I am feeling lazy. It is mid-afternoon. When I am lazy, I don’t like to do too much, as befits the definition. It is that particular sort of idle exhaustion having not expended any effort whatsoever.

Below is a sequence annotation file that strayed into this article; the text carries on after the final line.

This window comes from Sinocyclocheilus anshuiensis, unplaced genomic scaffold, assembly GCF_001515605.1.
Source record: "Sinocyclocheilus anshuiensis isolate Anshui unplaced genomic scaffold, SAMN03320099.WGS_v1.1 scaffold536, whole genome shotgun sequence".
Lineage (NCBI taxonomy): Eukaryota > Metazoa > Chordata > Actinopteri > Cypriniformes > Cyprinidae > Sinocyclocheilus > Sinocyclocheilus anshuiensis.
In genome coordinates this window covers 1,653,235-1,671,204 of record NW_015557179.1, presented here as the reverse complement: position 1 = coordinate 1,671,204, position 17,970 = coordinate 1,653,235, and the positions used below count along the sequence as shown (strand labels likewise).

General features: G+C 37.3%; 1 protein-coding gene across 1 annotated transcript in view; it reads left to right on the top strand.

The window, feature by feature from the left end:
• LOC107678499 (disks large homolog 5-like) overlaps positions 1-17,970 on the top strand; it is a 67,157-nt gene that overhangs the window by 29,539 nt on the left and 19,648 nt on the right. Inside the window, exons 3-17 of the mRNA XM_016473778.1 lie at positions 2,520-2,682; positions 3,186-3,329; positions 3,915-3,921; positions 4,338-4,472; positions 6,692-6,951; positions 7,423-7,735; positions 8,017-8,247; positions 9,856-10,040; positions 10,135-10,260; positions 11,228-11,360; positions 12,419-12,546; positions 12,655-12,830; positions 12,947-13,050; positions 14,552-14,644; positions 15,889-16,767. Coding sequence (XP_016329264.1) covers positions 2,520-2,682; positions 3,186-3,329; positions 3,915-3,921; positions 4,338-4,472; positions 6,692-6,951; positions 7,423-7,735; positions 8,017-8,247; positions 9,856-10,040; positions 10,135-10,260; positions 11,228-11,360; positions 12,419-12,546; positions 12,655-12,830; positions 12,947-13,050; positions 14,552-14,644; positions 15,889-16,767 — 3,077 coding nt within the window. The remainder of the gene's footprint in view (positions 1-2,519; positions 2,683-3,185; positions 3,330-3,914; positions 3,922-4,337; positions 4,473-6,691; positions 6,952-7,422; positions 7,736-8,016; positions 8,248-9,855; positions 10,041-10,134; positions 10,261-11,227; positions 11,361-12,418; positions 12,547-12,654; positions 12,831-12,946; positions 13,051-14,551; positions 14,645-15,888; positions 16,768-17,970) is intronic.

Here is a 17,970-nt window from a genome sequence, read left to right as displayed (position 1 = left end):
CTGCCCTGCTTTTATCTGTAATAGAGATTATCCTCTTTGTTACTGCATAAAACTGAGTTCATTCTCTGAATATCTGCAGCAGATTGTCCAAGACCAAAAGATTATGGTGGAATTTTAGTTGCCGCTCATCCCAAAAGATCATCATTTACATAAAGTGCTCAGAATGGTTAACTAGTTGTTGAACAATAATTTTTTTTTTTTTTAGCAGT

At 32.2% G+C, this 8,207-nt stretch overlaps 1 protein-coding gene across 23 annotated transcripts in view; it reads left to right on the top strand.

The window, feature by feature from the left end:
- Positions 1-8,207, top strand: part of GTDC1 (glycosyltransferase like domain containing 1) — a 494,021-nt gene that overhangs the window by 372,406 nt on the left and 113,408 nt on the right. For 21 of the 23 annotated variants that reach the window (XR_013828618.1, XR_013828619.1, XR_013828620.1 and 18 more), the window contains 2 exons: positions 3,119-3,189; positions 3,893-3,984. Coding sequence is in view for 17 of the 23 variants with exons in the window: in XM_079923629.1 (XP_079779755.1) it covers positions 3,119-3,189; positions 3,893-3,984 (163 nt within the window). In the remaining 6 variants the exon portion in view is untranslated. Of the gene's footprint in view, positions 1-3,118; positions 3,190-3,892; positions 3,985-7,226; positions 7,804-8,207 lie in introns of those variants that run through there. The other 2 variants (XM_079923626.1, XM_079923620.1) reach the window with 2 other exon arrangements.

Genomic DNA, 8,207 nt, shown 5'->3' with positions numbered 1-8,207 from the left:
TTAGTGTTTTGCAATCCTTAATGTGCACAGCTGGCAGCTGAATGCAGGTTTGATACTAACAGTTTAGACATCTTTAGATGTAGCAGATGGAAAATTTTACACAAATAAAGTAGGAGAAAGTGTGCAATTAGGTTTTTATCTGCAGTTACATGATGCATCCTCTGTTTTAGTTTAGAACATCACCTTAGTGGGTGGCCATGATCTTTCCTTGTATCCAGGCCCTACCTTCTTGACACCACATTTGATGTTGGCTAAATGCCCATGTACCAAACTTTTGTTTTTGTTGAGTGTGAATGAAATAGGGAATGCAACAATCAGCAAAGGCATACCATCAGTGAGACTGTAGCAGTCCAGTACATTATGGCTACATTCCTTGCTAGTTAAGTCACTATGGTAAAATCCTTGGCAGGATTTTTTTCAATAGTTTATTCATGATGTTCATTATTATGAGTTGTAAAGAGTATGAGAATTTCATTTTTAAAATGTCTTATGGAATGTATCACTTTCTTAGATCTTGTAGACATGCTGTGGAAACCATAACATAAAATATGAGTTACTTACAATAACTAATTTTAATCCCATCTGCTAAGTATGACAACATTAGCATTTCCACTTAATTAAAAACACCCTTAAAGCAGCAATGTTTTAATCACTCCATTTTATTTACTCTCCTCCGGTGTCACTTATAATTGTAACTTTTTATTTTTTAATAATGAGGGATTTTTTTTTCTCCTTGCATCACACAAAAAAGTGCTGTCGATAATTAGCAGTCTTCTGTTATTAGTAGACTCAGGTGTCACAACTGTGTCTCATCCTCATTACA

I call her the little engine that could, a silvery sweetheart with a wasp waist, rubber arm and sturdy seat. Alfonso Bialetti invented her in 1933, and she’s been a little runaround in kitchens all over Italy and Europe ever since. She is a romantic icon of the days before everything electric, literally a steam engine, gurgling up three shots of earthy, almost smoky elixir in about 10 minutes. If you stand very still and cock your head to the burner, you will hear the finest hiss of heat escape through the pinprick valve. This is enough for me. Two shots later, my eyes are clearer, and I am seeing my kitchen as if for the first time. I need to get moving on that chicken stock now. I no longer just think, I do. I’ll chop some fresh onions, carrots and celery, grind a bit of thyme in my green marble mortar. I am no longer lazy. I am now the little engine that could.